A free, comprehensive, peer-reviewed, award-winning Open Text for students and faculty in college-level courses that require writing and research.

Joe Moxley, Founder, WritingCommons.org

Joe Moxley

Founder
WritingCommons.org

Dear Colleagues and Students,

At Writing Commons, we are happy with the overall success of our project. Since 2011, when we launched at WritingCommons.org, we have hosted 6,315,882 users who have reviewed over 11 million pages. We are thrilled that students and faculty find our site to be helpful. Our ongoing mission is to be the best writing textbook possible. We also happen to be free. While we cannot perhaps claim yet that we are the best possible textbook for technical writing or creative writing courses, we are working on that.

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Add video to enrich or supplant printed texts.

New communication technologies enable authors to incorporate streaming multimedia into their webs. 

Writers may provide video to:

  1. Underscore the content of the print text, illustrating key concepts.  For example, an agency hoping to secure funds for hungry people could show video of their living conditions.
  2. Illustrate the content of the printed text.  A researcher could provide video of people he or she interviewed.  A technical writer could provide a screen-movie to show users how to complete instructions.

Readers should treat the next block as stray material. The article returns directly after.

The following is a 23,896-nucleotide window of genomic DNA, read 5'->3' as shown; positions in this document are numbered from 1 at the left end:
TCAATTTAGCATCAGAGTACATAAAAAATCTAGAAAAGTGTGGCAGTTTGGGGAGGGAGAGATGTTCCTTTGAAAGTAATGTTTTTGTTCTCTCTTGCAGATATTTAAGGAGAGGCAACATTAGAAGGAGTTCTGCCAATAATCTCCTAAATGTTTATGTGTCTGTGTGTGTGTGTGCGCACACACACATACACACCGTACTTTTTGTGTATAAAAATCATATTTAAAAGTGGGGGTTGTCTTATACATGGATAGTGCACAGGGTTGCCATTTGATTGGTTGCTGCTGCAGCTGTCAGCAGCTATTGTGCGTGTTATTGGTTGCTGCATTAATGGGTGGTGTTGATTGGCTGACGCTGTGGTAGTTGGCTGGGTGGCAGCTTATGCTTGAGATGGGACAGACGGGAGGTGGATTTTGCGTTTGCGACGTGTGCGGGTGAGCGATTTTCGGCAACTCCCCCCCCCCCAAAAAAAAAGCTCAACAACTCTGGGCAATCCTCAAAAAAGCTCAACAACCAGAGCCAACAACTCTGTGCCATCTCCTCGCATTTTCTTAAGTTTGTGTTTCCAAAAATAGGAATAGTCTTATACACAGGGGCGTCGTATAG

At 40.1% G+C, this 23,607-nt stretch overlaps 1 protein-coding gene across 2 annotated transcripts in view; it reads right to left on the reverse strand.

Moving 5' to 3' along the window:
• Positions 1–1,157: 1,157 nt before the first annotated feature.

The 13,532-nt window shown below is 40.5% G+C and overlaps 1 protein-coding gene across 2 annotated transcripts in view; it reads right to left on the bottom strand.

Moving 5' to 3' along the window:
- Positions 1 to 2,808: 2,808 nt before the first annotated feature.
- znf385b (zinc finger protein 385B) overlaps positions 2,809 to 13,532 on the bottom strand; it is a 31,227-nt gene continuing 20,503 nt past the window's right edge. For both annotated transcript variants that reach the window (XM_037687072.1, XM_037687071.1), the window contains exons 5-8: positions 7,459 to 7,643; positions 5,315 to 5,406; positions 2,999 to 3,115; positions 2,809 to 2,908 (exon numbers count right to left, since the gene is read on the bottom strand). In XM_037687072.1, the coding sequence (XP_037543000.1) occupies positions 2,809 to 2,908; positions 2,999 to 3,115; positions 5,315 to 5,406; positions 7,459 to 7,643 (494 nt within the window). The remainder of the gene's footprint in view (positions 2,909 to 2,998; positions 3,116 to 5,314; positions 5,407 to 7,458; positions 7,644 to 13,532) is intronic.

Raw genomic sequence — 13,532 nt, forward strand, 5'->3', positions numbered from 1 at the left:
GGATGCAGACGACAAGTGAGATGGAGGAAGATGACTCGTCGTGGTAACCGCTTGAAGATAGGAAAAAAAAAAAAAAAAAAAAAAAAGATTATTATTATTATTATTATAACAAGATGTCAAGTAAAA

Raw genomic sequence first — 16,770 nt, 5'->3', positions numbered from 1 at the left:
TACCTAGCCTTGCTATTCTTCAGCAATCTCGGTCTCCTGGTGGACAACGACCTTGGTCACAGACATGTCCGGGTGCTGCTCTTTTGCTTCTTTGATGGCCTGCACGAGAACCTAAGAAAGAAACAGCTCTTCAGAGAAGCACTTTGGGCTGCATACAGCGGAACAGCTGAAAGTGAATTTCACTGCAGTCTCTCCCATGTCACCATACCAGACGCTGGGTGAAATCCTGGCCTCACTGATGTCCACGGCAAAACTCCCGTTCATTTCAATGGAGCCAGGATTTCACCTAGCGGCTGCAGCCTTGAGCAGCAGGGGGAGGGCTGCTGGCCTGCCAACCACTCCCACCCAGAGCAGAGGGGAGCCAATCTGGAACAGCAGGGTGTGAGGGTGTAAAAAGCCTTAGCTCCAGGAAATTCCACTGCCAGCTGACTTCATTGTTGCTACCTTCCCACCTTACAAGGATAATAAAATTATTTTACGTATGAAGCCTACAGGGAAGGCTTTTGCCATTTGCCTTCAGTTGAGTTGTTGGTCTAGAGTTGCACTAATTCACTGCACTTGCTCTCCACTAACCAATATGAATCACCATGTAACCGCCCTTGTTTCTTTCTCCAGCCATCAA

3. Inform or persuade people who respond more positively to an engaging speaker than printed texts.

Video Formats

Currently, three "players" are available for free that can play digital movies on your computer:

  1. Windows Media Player.  This player is a Microsoft tool so it prefers the Microsoft format (.avi), yet it will play movies in a variety of formats, including Quicktime.
  2. Real Player. When you got to Real.Com's site, you may need to hunt around for a while before finding the free Real Player.
  3. Quicktime Player. Although Quicktime was originally designed to play Macintosh-platform movies, it now plays Windows-oriented movies as well.

Examples Online Video

As computers begin to become more entertainment devices, users will increasingly look for good video from their computers. Eventually, video will become more integrated into writing spaces. Below are some videos used for pedagogical purposes.

  1. Taylor's Student Projects. Includes many student-produced documentaries.
  2. Writing Instruction Videos. Watch practices and listen to experts in the field of teaching writing.
  3. House Hippo Movie. Created by Concerned Children's Advertisers, this movie is designed to teach students to be critical of TV advertising and Web sources.
  4. Health Video. See videos on hundreds of health issues.
  5. Microsoft Screen Movies. Screen movies show users how to use software, as illustrated by the samples below.

"Video" was written by Joseph Moxley, University of South Florida

Cassandra Branham, Editor-in-Chief WritingCommons.org

Cassandra Branham

Editor-in-Chief
WritingCommons.org

Dear Colleagues and Students,

Welcome to Writing Commons, an open-education resource for instructors and students of writing across the disciplines. Our mission is to provide a high-quality, cost free resource to support students in the development of writing, research, and critical thinking practices.

This summer, we have been working on a site redesign in an effort to increase the usability of our site for both instructors and students. Our most significant change has been the inclusion of additional categories and subcategories to create a more intuitive hierarchy within the site.

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